'Is it difficult to leave New York?" David A. Ross quipped to an interviewer when asked about ending his seven-year tenure as director of the Whitney Museum of American Art on July 1 to take charge of the San Francisco Museum of Modern Art, "I can't believe you are asking that, as an Angeleno. I thought L.A. had become the new center. Now it's my job to make San Francisco the new center.
ENTERTAINMENT
November 21, 2010 | By Liesl Bradner, Los Angeles Times
For wine aficionados, 1976 was a revolutionary year. Not only were Americans celebrating 200 years of independence, but a little wine contest held in France also ushered in an exciting new era in wine consumption and culture. The Judgment in Paris, the legendary blind taste test, had nine French wine experts choosing Northern California wines over esteemed French vintages. That historic contest helped boost global production and vinuous appreciation. The San Francisco Museum of Modern Art's exhibition "How Wine Became Modern: Design + Wine 1976 to Now" takes a look at the role of art and design in the transformation of the wine industry over the last three decades.
ENTERTAINMENT
February 6, 2010 | By bloomberg news
The San Francisco Museum of Modern Art said it raised $250 million to boost its endowment and build a new wing that will triple the size of its galleries and house the collection of Gap Inc. founders Donald and Doris Fisher. The gifts from the museum's leadership bring it more than halfway toward a $480-million goal. From funds raised so far, $100 million is earmarked to double the endowment. The rest will go toward the expansion. The project will increase the museum's current galleries to 150,000 square feet and consolidate offices scattered around the neighborhood into one building.
ENTERTAINMENT
February 22, 2009 | Liesl Bradner
Artist Kerry James Marshall is taking on two of the most celebrated U.S. presidents on a grandiose scale. The San Francisco Museum of Modern Art commissioned Marshall to create two murals -- colorful, psychic landscapes of Mount Vernon and Monticello -- which will be on display beginning this week. The murals, which measure 27 feet by 32 feet, are painted on diagonal suspended walls of the Haas Atrium.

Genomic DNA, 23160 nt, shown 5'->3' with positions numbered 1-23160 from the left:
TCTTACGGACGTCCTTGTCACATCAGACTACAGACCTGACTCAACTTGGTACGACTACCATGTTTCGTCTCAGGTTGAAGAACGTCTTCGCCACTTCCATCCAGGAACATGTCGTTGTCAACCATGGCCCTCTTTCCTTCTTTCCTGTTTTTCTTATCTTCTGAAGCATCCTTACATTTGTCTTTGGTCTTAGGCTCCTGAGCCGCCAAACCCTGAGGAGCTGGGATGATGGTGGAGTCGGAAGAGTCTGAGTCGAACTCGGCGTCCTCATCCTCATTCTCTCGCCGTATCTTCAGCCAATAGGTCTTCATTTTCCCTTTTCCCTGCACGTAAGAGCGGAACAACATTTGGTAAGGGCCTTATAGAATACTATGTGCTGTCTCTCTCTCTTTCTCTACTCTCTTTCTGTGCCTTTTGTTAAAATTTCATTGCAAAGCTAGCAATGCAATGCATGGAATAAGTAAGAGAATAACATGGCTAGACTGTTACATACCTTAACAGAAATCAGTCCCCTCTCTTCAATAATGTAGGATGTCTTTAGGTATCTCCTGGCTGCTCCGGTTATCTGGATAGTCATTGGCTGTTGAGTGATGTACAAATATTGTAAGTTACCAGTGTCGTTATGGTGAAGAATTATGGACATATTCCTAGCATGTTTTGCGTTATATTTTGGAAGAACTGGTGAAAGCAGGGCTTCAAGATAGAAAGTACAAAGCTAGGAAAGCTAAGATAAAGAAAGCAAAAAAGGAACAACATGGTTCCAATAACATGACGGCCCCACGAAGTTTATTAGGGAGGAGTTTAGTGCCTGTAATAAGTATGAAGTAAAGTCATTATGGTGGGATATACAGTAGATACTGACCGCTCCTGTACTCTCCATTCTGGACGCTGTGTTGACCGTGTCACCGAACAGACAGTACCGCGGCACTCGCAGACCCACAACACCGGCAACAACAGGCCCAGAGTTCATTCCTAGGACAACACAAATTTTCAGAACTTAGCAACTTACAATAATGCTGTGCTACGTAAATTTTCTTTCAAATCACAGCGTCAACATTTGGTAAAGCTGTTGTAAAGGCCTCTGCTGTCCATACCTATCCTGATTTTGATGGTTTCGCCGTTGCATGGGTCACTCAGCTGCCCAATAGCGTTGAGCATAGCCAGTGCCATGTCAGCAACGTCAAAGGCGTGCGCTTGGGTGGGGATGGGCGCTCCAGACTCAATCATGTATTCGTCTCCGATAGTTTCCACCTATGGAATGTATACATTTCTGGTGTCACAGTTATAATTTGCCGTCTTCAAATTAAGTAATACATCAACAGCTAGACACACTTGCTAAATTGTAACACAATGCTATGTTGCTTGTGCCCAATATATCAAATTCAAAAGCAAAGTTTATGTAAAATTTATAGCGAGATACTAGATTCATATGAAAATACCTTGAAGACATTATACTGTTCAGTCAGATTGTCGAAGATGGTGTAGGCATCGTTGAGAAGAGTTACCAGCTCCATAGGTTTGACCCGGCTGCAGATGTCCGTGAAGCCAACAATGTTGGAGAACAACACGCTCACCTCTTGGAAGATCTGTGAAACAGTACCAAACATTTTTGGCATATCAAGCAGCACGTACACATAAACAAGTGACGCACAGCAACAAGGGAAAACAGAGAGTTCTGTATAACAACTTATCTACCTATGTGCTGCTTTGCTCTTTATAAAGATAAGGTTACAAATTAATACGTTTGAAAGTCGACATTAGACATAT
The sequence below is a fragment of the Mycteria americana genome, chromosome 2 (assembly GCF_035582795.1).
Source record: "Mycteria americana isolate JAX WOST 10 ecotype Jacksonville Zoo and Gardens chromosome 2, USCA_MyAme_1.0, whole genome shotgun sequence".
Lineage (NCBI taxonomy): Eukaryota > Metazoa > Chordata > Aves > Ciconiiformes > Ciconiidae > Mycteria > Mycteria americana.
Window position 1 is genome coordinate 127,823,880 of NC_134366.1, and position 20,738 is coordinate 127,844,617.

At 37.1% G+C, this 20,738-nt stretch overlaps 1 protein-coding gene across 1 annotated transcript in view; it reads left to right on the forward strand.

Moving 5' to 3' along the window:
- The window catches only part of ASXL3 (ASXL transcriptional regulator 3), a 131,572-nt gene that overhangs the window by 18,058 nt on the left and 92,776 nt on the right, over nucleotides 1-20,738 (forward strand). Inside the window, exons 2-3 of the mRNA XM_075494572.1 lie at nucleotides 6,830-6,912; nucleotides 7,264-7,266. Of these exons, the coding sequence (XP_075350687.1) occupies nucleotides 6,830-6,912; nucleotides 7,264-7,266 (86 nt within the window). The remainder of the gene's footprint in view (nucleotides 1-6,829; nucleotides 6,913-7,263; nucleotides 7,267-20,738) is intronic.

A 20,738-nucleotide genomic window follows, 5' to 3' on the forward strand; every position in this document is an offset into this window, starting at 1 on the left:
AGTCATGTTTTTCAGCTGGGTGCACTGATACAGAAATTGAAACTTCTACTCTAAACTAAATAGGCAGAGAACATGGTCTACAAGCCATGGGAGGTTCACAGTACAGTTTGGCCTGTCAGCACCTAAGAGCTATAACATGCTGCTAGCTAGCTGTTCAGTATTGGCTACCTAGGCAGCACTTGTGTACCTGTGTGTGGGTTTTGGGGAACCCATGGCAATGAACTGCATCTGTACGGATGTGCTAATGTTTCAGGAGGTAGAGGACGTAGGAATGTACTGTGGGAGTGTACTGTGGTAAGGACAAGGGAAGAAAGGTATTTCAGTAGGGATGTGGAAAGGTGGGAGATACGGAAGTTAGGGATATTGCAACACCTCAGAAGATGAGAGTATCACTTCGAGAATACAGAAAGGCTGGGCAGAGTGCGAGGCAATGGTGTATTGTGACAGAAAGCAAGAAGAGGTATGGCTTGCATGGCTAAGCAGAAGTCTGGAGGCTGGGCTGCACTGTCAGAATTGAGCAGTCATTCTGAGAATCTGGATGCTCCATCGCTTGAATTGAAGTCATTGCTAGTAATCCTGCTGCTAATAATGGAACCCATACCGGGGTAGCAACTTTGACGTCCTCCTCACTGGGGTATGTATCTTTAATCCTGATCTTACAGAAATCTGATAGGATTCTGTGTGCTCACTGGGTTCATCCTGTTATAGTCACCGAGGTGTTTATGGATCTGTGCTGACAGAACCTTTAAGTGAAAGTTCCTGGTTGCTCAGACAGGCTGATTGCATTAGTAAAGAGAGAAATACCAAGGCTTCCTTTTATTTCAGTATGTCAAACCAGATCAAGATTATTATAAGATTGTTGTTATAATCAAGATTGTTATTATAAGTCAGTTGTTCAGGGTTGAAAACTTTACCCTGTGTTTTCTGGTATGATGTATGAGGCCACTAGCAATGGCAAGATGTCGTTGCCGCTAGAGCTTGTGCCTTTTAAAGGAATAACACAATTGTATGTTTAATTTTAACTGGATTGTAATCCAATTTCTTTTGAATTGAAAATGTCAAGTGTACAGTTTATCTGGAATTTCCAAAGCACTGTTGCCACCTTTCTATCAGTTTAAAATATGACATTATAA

ENTERTAINMENT
December 31, 2006 | Christopher Miles, Special to The Times
SHE studied with masters amid America's Modernist ascendancy and while a student garnered attention in Time magazine. At 24, she showed in a San Francisco Museum of Modern Art group exhibition and four years later, in 1954, had her first solo show in New York.
ENTERTAINMENT
July 4, 2004 | Suzanne Muchnic
The San Francisco Museum of Modern Art has revived its New Work exhibition series with site-specific installations by two Los Angeles-based artists who fiddle with nature, Evan Holloway and Dave Muller. On view through Oct. 24, Holloway's "Map" is a three-dimensional, geometric configuration of tree branches, joined at right angles and painted on one side with a spectrum of color and on the other with a scale of grays.
ENTERTAINMENT
August 23, 2003 | Christopher Knight, Times Staff Writer
San Francisco The catalog cover to the marvelous Philip Guston retrospective at the San Francisco Museum of Modern Art shows a detail of his 1958 painting "To Fellini." Interlocked like chunky stones in an ancient wall are bright, brushy slathers of thick oil paint -- red, white, pink, violet, brown, blue, green and black, as well as smeary blends where colors overlap and the medium-size brush picked up neighboring pigment.
ENTERTAINMENT
July 7, 1988 | WILLIAM WILSON, Times Art Critic
The San Francisco Museum of Modern Art announced plans for a new $70-million museum structure at a press conference Wednesday morning attended by mayor Art Agnos, museum director John R. Lane and other officials. The museum, a pioneering institution in the field, will construct a new building of about 160,000 square feet on a lot south of Market Street on Third Street between Mission and Howard streets. Plans call for completion in 1993. The new structure will be a near-neighbor to a massive $1.
ENTERTAINMENT
June 6, 1998 | DIANE HAITHMAN, TIMES STAFF WRITER
In a significant expansion of its permanent collection, the trustees of the San Francisco Museum of Modern Art have acquired for the museum 23 works by prominent 20th century artists valued at $40 million, officials announced Thursday. The acquisitions coincide with the arrival of the museum's new director, David A.
NEWS
April 19, 2001 | DAVID COLKER, david.colker@latimes.com
Ed Glaze of Port Mansfield, Texas, (population 800) never imagined that snapshots of his house, rental property and mother's carwash business would make it onto a wall of the prestigious San Francisco Museum of Modern Art. Glaze is not an artist. He's a Realtor with a Web site. And he didn't even know his pictures had been on display for the last several weeks in "Ed Glaze III," a work that is part of the exhibit "010101: Art in Technological Times." "Well, how about that," said Glaze, 46.